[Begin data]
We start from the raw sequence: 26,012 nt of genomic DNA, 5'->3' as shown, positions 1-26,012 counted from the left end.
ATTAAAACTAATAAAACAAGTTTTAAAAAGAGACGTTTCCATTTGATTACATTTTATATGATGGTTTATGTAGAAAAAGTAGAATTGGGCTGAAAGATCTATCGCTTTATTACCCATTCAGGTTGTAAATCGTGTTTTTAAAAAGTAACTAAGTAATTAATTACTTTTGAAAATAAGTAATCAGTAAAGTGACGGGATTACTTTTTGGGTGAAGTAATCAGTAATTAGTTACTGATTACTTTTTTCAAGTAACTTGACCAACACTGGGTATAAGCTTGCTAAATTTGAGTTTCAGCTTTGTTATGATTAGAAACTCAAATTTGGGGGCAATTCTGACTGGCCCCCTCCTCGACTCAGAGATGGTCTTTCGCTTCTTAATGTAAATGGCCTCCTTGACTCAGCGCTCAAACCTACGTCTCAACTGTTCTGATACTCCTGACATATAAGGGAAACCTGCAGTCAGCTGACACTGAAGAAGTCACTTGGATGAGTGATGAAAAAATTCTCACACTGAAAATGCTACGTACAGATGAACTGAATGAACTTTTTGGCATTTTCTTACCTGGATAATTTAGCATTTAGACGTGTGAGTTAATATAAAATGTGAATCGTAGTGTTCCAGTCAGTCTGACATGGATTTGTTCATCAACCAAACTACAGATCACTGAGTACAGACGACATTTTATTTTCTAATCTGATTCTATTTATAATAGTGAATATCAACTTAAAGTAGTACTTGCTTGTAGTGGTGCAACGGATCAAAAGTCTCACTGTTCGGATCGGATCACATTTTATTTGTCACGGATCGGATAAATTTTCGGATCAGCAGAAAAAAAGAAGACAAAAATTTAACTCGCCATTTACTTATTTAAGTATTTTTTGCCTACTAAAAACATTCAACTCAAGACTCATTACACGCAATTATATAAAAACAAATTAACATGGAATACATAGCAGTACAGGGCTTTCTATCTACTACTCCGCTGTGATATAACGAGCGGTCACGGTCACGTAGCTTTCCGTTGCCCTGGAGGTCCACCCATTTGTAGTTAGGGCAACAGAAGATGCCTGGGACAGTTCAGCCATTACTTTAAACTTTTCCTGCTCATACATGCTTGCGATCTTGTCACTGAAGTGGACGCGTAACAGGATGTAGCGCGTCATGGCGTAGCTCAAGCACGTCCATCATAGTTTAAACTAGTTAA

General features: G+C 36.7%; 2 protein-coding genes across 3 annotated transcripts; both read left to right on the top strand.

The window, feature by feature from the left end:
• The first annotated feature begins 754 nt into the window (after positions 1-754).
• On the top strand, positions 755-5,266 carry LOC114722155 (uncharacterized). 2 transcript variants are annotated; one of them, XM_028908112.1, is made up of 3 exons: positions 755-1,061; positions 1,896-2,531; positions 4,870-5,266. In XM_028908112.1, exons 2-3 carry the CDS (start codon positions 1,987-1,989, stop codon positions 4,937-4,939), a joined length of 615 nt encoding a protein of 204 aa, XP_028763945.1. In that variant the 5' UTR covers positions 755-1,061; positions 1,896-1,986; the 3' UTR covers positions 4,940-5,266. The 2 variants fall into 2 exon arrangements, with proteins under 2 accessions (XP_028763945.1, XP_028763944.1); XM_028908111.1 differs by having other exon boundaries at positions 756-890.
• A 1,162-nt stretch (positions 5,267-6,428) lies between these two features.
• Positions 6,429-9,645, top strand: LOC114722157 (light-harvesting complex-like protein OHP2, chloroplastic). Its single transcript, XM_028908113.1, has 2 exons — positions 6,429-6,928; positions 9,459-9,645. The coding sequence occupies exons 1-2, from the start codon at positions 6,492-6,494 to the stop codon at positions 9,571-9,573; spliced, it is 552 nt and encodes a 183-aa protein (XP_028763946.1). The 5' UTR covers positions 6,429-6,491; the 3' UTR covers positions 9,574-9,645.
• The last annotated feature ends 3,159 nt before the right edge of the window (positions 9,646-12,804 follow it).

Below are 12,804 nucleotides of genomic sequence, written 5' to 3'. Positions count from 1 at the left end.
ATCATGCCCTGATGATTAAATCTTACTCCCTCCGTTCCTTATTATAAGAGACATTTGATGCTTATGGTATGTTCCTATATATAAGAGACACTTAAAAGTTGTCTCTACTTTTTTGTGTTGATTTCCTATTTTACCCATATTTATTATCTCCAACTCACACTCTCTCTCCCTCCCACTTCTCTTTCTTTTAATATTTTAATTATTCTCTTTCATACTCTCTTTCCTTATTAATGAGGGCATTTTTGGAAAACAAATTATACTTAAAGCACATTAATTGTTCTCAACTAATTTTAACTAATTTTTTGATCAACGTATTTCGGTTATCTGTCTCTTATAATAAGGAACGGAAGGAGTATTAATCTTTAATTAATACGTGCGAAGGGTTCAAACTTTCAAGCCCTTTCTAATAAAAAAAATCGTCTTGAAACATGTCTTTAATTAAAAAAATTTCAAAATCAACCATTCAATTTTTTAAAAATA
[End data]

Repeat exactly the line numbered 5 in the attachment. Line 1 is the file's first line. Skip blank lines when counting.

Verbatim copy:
• The first annotated feature begins 754 nt into the window (after positions 1-754).